"It tracks how people navigate the site, and then the next time they visit they get more personalized content," Dance said. "People who have never been to Hawaii before navigate differently than people who've been before. The software we are working with identifies different travel types or personas, based on what people are searching for and other data."

Moving forward, Dance and the HTA are exploring how they can further use virtual reality in their promotions, and the Hawaii Tourism USA team is involved in a mobile media campaign focused on the East Coast, particularly first-time visitors.

In 2016, the HTA unveiled its first virtual reality (VR) tours, titled "Let Hawaii Happen," which highlighted a different host and experience on each island.

The agency also experimented with Expedia on a facial recognition technology where users who opted in were recorded while they watched Hawaii tourism videos with a variety of experiences. Depending on their facial expressions and reactions, the program would generate a suggested itinerary.

The HTA is not alone in adapting to a shift in how travelers are seeking information and making decisions. Research from Expedia and Egencia, published in a 2013 report titled "The Future of Travel," indicates millennials are planning and booking travel using their smartphones more than any other group. They also use their mobile devices for aid, research and guidance while traveling.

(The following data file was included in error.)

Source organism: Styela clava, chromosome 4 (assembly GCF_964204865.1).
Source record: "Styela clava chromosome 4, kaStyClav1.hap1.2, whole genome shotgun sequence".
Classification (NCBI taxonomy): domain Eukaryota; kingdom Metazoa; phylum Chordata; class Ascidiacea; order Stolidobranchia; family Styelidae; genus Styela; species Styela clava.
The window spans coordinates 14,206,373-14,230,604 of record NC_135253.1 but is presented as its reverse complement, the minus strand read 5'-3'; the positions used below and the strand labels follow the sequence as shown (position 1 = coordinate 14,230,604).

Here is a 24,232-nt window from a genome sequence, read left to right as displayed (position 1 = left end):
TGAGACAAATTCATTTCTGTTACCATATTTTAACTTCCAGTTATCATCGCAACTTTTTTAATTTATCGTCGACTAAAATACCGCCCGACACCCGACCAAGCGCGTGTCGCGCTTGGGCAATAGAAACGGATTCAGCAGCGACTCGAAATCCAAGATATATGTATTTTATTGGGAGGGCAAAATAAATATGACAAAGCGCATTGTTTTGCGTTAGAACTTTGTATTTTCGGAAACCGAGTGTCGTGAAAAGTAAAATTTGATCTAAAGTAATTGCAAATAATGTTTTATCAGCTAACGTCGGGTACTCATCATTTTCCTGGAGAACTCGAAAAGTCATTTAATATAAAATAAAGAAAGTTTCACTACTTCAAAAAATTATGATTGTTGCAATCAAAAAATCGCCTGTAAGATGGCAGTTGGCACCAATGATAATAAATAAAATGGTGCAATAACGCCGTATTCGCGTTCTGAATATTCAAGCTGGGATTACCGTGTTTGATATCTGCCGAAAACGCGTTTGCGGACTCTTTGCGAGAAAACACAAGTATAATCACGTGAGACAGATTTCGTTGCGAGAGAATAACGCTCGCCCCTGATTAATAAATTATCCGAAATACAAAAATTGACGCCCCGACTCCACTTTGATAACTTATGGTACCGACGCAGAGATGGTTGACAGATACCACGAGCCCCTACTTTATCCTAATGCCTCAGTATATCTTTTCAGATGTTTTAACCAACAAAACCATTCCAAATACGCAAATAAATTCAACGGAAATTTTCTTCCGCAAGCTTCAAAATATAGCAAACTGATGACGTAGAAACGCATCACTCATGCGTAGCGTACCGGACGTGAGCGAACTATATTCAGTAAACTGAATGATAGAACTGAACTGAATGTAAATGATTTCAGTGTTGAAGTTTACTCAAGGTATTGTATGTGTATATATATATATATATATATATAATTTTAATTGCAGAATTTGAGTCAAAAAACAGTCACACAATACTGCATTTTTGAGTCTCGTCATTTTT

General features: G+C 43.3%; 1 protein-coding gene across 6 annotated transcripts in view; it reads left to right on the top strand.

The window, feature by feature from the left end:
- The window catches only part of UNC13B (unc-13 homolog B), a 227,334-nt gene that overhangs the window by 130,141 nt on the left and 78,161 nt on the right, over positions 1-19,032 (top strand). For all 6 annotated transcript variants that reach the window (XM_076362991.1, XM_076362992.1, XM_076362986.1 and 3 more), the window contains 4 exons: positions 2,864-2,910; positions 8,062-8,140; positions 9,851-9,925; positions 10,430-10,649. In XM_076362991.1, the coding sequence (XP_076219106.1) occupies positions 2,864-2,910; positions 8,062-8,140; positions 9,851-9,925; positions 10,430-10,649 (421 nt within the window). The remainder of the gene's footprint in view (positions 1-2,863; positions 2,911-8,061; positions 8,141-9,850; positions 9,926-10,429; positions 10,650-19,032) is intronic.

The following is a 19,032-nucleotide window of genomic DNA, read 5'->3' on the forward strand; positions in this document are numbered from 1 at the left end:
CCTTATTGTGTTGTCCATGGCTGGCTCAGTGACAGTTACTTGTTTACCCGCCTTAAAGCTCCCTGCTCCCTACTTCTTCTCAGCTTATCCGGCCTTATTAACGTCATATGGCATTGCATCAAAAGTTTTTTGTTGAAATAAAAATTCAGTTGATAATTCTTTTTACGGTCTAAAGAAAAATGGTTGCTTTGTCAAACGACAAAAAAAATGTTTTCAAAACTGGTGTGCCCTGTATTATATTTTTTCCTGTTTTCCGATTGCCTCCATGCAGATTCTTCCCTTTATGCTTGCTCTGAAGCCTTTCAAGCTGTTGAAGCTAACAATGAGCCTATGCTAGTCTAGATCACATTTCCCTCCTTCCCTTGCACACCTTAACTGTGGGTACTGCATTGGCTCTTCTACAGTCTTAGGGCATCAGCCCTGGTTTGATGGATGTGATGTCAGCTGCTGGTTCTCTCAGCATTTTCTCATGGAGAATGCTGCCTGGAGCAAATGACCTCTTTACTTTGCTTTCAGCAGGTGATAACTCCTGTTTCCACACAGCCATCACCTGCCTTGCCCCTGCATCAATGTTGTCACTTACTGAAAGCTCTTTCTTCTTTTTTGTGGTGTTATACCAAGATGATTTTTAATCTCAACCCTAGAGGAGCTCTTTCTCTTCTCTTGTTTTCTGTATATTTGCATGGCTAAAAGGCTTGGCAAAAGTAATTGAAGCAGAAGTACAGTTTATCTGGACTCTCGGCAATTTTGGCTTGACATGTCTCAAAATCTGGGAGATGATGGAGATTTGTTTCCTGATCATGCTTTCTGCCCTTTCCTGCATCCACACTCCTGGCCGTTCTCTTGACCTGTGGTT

The Hilton Hawaiian Village Waikiki Beach Resort.
The Hilton Hawaiian Village Waikiki Beach Resort.

"For millennials, service doesn't mean having someone else help you as much as having something help you," the report stated. "For this generation, technology, particularly mobile, is their personal assistant, enabling them to stay in touch, ensuring they remember their meetings or friends' birthdays, telling them when to be where and how to get there."

Virtual reality, podcasts and more

Properties, too, are expanding their marketing reach with innovative new uses of technology, including video, virtual reality and podcasts, to better highlight their unique and signature offerings to guests around the world.

The Hilton Hawaiian Village Waikiki Beach Resort has introduced a couple of new technological features to both promote the resort and help guests navigate the bustling Honolulu neighborhood once in town. The virtual reality tours launched in early 2016.